D.S.R. Route #3
The Bassett bus route was initially launched by the DSR as a shuttle service on Monday, January 7, 1946. It
operated as a feeder line to the Fort-Kercheval streetcar line, which operated along Electric Avenue (six blocks
to the north). This new shuttle bus service provided a second means of transportation for that "post-war"
developing residential neighborhood located in Detroit's extreme southwest corner that bordered the downriver
cities of Ecorse, River Rouge and Lincoln Park.
The initial Bassett route traveled from Bassett and Outer Drive, via Bassett, Visger, one block north to Ethel, Miami,
back to Bassett, Schaefer Road, and S. Fort Street to Cornell (one block west of Schaefer). Headways averaged 12-14
minutes during peak hours and 24 minutes during the base. Downtown bound passengers were able to connect with
the Fort-Kercheval car line at Electric Ave. — two blocks south of Fort. However, when rail service along Fort was
converted over to motor coaches on June 23, 1949, S. Fort Street would become the transfer point to the new Fort
Street bus line.
Effective June 19, 1951, the Bassett route was extended north via Schaefer, Oakwood, Sanders, Dix and Ferney to
Ferndale (now Vernor Hwy), with weekday peak-hour trips to the Ford Rouge facility via Dix, Miller Road and Eagle to
Wyoming. As a result, this 5.1-mile long route now provided those residents of Southwest Detroit direct bus service to
the Miller Road side of the Ford Rouge complex without having to transfer.
Assigned out of the former Wyoming Terminal, the Bassett line in 1951 operated under 22-minute headways during
the A.M. peak, 15-minutes during the P.M. peak, 40 minutes during the base, with 22-minute headways after 9 p.m.
The line required three coaches during the peak, one during the base and two coaches during the evening hours.
Although weekday headways would improve somewhat by 1955, a decline in ridership would begin taking a toll on the
Effective May 1, 1955, the Bassett line became one of ten bus routes where Sunday service was eliminated due to
"little demand" for the service. Meanwhile, after the demolition of the John R. Fisher temporary housing project (see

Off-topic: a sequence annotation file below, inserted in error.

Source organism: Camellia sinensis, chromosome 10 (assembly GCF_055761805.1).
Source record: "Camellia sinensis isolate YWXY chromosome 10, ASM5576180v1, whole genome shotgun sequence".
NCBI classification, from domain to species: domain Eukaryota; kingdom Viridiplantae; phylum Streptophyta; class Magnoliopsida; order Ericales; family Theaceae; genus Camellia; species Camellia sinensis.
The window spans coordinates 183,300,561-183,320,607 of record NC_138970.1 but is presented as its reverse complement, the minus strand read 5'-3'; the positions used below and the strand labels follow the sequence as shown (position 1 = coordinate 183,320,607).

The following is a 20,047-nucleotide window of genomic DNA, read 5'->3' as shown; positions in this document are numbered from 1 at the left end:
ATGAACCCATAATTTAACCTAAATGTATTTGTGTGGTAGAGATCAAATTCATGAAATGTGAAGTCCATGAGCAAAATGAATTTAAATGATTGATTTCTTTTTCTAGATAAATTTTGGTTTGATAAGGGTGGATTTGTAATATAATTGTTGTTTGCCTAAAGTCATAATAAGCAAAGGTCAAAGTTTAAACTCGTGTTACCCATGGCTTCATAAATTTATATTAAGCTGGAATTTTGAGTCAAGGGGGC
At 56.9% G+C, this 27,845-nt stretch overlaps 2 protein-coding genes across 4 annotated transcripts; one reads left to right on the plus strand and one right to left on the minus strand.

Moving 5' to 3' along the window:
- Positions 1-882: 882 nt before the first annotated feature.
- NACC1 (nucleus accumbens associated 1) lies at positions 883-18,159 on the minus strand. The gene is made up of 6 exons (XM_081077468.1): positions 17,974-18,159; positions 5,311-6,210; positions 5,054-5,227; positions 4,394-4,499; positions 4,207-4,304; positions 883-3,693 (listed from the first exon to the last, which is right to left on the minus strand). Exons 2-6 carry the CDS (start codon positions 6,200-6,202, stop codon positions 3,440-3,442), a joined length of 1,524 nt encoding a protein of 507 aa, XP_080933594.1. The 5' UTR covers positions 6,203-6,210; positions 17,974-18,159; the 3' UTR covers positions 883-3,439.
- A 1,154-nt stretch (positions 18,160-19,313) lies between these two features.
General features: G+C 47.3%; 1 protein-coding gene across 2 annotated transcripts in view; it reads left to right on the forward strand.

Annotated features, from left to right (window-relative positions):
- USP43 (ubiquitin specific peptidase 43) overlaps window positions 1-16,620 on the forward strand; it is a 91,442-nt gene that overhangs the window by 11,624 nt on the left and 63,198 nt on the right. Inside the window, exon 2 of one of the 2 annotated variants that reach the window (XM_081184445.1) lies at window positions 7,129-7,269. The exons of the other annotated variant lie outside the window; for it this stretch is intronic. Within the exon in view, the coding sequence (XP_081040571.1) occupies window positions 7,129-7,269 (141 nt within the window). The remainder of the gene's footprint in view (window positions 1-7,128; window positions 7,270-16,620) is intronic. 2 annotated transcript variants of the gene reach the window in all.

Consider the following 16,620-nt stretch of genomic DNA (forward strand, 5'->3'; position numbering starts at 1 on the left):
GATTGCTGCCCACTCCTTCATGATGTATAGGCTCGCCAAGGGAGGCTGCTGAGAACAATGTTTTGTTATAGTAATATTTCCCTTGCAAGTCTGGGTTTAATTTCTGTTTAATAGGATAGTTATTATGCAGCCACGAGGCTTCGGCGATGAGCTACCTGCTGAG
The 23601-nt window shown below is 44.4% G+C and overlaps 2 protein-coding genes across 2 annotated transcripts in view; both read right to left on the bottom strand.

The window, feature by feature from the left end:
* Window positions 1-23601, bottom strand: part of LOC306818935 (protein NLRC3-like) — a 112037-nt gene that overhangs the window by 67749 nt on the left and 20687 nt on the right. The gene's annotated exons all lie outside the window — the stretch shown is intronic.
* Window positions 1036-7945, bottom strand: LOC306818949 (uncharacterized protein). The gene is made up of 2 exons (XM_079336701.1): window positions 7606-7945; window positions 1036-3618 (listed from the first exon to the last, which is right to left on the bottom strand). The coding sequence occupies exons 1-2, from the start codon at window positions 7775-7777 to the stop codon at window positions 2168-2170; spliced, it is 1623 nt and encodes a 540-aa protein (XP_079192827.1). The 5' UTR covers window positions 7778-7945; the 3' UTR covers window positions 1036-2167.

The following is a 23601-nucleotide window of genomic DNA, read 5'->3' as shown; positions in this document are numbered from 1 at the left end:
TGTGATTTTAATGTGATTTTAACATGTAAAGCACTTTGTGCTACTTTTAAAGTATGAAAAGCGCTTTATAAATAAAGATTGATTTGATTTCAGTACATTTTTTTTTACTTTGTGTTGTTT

below), the routing along Visger, Ethel and Miami streets was discontinued with through-service now being provided
along Bassett, effective Oct. 21, 1957.
Upon the arrival of the 1960s, financial troubles would mount for the DSR, with numerous city-wide cuts in bus
service. During the mid-1960s, Bassett service was cut to Monday thru Friday peak-hour only operation. Effective Jan.
2, 1968, the line was rerouted via Bassett, Schaefer, Oakwood, Fort, Miller and Eagle to Wyoming, with 15-minute A.M.
headways and 25-minutes in the P.M. The same route would also be followed after the Bassett line was discontinued
as a separate bus route on March 24, 1969, and became a peak-hour only branch service of the DSR's #17 Fort Street
line. This branch service would continue under DDOT (until Sept. 2012) on Route #19 Fort.
Today, peak-hour branch trips along the former Bassett route continues on the DDOT #25 Jefferson–Fort line,
although service via Miller Road had been discontinued by DDOT during the late-1980s.
BASSETT STREET FOOTNOTE:
Did you know??? ....Between 1943 and 1957, Bassett Street, between Visger and Miami, was closed to street
traffic because of the John R. Fisher Homes war housing project, which opened for occupancy on July 13, 1943.
The 536-unit John R. Fisher development was situated along a 38.9-acre tract in southwest Detroit, adjacent to the
City of River Rouge. The project, located at 11791 Miami, was bounded by Schaefer Highway, Marian Park, Visger
Road, and the City of River Rouge.
Built by the National Housing Administration and operated by the Detroit Housing Commission as a temporary project
exclusively for whites, the John R. Fisher Homes were later integrated after the adoption of a Sept. 26, 1952,
Detroit Housing Commission resolution to begin integrating public housing within Detroit.
Information for the above article compiled from data information supplied by Jack E. Schramm, courtesy of "DSR BUS ROUTES, 1945-
1974" ("Detroit's DSR, Part 3" -- May-June 1993 edition of Motor Coach Age magazine). Additional info from 1951 DSR Schedule
Analysis and Headway Reports courtesy of Tom Breeding, and 1957-58 and 1963 DSR Service Maps in the author's possession. Bassett
route-maps and transfer courtesy of the Stan Sycko collection. Information on the John R Fisher Homes supplied by members of
DetroitYES.com forum "Discuss Detroit" and from other online sources.
© 2009 – www.DetroitTransitHistory.info (TXV 12-28-09)
NOTE: MOST PHOTOS, IMAGES AND CHARTS HAVE BEEN REMOVED AND CAN BE VIEWED ON ORIGINAL WEBSITE PAGE
To visit original website version of this page see: www.detroittransithistory.info/Routes/Bassett.html
|The left map displays the route of the Bassett bus line during the 1950's, while the right map shows the final
route used before the line became a branch extention of the Fort Street bus line in 1969.
PRINTER–FRIENDLY TEXT VERSION: MOST PHOTOS, IMAGES AND CHARTS HAVE BEEN REMOVED FROM THIS PAGE